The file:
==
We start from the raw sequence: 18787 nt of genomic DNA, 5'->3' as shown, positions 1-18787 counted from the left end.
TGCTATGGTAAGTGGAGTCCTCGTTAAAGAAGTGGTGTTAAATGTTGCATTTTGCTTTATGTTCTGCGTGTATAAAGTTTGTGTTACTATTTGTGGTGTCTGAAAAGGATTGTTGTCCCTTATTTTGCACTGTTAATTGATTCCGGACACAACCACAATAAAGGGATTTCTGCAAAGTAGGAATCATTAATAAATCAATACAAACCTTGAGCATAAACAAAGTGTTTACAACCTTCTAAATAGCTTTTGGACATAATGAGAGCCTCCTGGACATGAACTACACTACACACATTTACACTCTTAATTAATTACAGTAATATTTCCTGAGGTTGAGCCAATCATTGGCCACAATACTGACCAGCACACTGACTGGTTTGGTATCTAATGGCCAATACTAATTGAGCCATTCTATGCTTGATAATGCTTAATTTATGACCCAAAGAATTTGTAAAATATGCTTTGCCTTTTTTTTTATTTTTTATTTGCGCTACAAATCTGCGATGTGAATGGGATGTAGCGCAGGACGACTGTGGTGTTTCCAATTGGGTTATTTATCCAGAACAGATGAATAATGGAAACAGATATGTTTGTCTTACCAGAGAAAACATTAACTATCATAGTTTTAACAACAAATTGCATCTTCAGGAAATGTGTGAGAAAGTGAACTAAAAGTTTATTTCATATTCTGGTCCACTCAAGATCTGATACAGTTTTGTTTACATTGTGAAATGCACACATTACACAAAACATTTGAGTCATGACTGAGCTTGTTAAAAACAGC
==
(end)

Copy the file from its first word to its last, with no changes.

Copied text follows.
We start from the raw sequence: 18787 nt of genomic DNA, 5'->3' as shown, positions 1-18787 counted from the left end.
TGCTATGGTAAGTGGAGTCCTCGTTAAAGAAGTGGTGTTAAATGTTGCATTTTGCTTTATGTTCTGCGTGTATAAAGTTTGTGTTACTATTTGTGGTGTCTGAAAAGGATTGTTGTCCCTTATTTTGCACTGTTAATTGATTCCGGACACAACCACAATAAAGGGATTTCTGCAAAGTAGGAATCATTAATAAATCAATACAAACCTTGAGCATAAACAAAGTGTTTACAACCTTCTAAATAGCTTTTGGACATAATGAGAGCCTCCTGGACATGAACTACACTACACACATTTACACTCTTAATTAATTACAGTAATATTTCCTGAGGTTGAGCCAATCATTGGCCACAATACTGACCAGCACACTGACTGGTTTGGTATCTAATGGCCAATACTAATTGAGCCATTCTATGCTTGATAATGCTTAATTTATGACCCAAAGAATTTGTAAAATATGCTTTGCCTTTTTTTTTATTTTTTATTTGCGCTACAAATCTGCGATGTGAATGGGATGTAGCGCAGGACGACTGTGGTGTTTCCAATTGGGTTATTTATCCAGAACAGATGAATAATGGAAACAGATATGTTTGTCTTACCAGAGAAAACATTAACTATCATAGTTTTAACAACAAATTGCATCTTCAGGAAATGTGTGAGAAAGTGAACTAAAAGTTTATTTCATATTCTGGTCCACTCAAGATCTGATACAGTTTTGTTTACATTGTGAAATGCACACATTACACAAAACATTTGAGTCATGACTGAGCTTGTTAAAAACAGC